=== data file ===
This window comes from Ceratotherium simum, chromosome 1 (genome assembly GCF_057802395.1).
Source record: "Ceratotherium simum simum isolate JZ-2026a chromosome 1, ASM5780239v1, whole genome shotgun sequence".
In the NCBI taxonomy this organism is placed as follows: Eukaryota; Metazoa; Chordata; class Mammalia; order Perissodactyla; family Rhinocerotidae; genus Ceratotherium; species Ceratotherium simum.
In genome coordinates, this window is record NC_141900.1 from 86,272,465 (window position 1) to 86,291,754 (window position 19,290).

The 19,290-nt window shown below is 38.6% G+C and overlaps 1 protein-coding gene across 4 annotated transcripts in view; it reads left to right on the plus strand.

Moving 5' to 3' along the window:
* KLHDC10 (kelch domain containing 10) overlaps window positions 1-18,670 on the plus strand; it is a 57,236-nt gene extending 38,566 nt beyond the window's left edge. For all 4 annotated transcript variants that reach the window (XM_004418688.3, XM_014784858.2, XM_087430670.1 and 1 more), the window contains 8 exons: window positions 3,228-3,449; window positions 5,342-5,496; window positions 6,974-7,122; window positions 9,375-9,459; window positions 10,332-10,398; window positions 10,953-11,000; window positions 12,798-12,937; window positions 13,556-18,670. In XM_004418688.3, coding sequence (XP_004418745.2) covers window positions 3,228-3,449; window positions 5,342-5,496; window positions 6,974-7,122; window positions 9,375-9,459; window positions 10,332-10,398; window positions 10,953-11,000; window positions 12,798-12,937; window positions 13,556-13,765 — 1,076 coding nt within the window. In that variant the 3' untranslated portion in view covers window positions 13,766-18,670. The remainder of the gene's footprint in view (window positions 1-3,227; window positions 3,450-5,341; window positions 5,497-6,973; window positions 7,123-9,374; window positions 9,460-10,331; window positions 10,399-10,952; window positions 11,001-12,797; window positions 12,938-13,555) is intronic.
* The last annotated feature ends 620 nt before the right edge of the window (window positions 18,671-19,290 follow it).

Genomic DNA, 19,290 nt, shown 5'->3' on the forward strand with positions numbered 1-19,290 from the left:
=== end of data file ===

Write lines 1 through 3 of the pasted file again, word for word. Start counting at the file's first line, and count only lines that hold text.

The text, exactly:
This window comes from Ceratotherium simum, chromosome 1 (genome assembly GCF_057802395.1).
Source record: "Ceratotherium simum simum isolate JZ-2026a chromosome 1, ASM5780239v1, whole genome shotgun sequence".
In the NCBI taxonomy this organism is placed as follows: Eukaryota; Metazoa; Chordata; class Mammalia; order Perissodactyla; family Rhinocerotidae; genus Ceratotherium; species Ceratotherium simum.